I think it was back in 2009 that the Ship of Fools website reported on its poll to find the ‘worst’ (that is to say, the most unpopular) verses of the Bible.
For a supposedly satirical website, the SoF had a surprisingly po faced aim. They wanted, apparently, to rescue the Bible both from its enemies, who think that it’s a complete pile of rubbish, and some of its friends, who suppose that it’s a ‘textbook of infallible information and unbreakable laws’. The Bible, they claim, can still be ‘God’s book’ without us having to rush to either of these extremes.
And the top ten worst Bible passages? Here we go:-
- “I do not permit a woman to teach or to have authority over a man; she must be silent.” (1 Timothy 2:12)
- “This is what the Lord Almighty says… ‘Now go and strike Amalek and devote to destruction all that they have. Do not spare them, but kill both man and woman, child and infant, ox and sheep, camel and donkey.'” (1 Samuel 15:3)
- “Do not allow a sorceress to live.” (Exodus 22:18)
- “Happy shall they be who take your little ones and dash them against the rock!” (Psalm 137:9)
- “So the man took his concubine and sent her outside to them, and they raped her and abused her throughout the night, and at dawn they let her go.” (Judges 19:25)
- “In the same way also the men, giving up natural intercourse with women, were consumed with passion for one another. Men committed shameless acts with men and received in their own persons the due penalty for their error.” (Romans 1:27)
- “And Jephthah made a vow to the Lord, and said, ‘If you will give the Ammonites into my hand, then whoever comes out of the doors of my house to meet me, when I return victorious from the Ammonites, shall be the Lord’s, to be offered up by me as a burnt-offering.'” (Judges 11:30-1)
- “Take your son, your only son Isaac, whom you love, and go to the land of Moriah, and offer him there as a burnt-offering on one of the mountains that I shall show you.” (Genesis 22:2)
- “Wives, submit to your husbands as to the Lord.” (Ephesians 5:22)
- “Slaves, submit yourselves to your masters with all respect, not only to the good and gentle but also to the cruel.” (1 Peter 2:18)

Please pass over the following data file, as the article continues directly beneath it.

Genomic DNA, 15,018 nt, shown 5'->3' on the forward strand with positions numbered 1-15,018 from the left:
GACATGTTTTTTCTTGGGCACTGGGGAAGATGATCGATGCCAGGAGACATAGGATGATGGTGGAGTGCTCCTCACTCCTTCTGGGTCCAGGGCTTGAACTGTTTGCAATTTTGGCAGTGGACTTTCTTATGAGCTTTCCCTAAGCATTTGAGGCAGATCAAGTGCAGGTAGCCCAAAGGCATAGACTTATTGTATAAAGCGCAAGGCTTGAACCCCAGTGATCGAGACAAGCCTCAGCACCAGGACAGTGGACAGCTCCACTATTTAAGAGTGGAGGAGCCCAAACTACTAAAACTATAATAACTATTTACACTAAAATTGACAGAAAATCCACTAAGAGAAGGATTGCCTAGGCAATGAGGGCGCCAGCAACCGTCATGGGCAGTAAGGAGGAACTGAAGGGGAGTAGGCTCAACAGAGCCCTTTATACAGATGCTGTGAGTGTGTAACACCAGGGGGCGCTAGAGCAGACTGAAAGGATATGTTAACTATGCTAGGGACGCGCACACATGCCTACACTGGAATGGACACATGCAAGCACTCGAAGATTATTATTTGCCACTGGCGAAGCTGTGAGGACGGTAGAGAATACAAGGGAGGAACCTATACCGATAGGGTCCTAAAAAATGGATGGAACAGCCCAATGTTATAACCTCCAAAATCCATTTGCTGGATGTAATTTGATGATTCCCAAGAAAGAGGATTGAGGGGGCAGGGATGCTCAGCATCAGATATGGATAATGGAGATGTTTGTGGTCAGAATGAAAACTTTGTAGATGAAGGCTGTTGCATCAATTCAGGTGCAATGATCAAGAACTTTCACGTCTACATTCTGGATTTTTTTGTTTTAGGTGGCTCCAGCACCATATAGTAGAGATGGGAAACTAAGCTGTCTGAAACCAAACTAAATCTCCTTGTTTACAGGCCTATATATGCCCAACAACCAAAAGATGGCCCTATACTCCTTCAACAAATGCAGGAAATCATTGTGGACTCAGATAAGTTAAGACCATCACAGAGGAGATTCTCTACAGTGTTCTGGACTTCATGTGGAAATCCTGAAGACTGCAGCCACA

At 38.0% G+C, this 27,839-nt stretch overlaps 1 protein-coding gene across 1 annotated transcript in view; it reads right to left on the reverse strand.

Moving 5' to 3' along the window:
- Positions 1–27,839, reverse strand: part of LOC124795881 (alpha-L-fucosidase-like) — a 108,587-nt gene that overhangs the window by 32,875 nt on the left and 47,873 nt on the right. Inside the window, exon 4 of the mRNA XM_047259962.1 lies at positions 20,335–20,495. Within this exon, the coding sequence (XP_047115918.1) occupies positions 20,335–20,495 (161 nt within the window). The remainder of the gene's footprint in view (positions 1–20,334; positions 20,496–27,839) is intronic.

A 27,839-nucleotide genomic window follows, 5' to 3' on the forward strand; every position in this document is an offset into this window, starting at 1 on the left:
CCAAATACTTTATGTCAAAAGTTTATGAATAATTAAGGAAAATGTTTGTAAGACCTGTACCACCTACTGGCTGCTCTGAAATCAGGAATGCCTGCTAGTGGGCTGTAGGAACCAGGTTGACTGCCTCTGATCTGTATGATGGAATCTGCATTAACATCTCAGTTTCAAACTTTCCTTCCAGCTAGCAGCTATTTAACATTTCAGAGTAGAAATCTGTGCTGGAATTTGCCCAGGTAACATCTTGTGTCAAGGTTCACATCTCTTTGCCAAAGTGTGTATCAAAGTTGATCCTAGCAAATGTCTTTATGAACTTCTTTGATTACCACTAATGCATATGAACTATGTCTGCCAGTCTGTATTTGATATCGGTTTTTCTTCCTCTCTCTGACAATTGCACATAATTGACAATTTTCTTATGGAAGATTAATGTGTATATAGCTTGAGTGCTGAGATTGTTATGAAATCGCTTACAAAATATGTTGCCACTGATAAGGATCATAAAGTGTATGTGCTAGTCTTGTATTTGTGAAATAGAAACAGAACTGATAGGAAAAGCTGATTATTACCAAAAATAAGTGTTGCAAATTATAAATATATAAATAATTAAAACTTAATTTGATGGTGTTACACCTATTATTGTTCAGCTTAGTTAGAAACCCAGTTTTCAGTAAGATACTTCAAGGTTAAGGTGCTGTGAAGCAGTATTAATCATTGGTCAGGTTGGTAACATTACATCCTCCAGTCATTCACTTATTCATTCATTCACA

OK, so there are some deeply unsettling passages here. But do we, as Christians, just shrug our shoulders and say, “Well, what do you expect in an ancient book like the Bible? Obviously, it contains some things that we can accept as ‘the word of God’ and other things that common sense and modern enlightenment show us to be unacceptable. Welcome the good, reject the bad.”
But to take such an attitude neglects a number of vital things:-
Firstly, the bits of the Bible many of us seem to find so offensive don’t seem to have bothered Christ.
Secondly, some of the really ‘offensive’ stuff came from the lips of Christ himself. Hellfire, for example. But maybe our sensible, middle-of the-road Christians are too polite to nominate of any Jesus’ teaching as belonging among thew ‘worst verses of the Bible.’ Or maybe they do a side-shuffle, and say, “Well we don’t like it, so probably the real Jesus didn’t say such things at all. Blame it on Paul, or someone like that.”
Thirdly, do those who nominate these verses ever think? Do they ever try to read a Bible passage in context? I’m not going to claim that all ten passage can be dealt with easily, but at least two can be eliminated from the ‘hateful’ list after just one moment’s thought. These are Judges 11:30-1, and Judges 19:25. In both cases, the error committed by those who complain about them is to assume that the Bible approves of everything it records. If you can’t see just how horrified the author of these passages was, and how they exemplify his theme of ‘everyone did right in his own eyes’, then you must be sitting in a darkened room, wearing a blindfold, with your eyes closed.
Fourthly, we balk at Bible teaching that says that the God of heaven and earth has the right to judge, both in this life and at the end of the age, then we are missing a vital element in God’s self-revelation. It is indeed ‘a fearful thing to fall into the hands of the living God.’ I, for one, am not prepared to cut and trim the word of God so that I end up believing the bits that I like, and rejecting all the rest. The bits that I like are easy to deal with; it’s the difficult bits that challenge me to better thinking and better obedience.
For the rest, I’m not going to claim that there are easy answers. But I have linked the reference above to my Bible Study Notes, where I have tried to engage with some of these troublesome passages in a thoughtful way.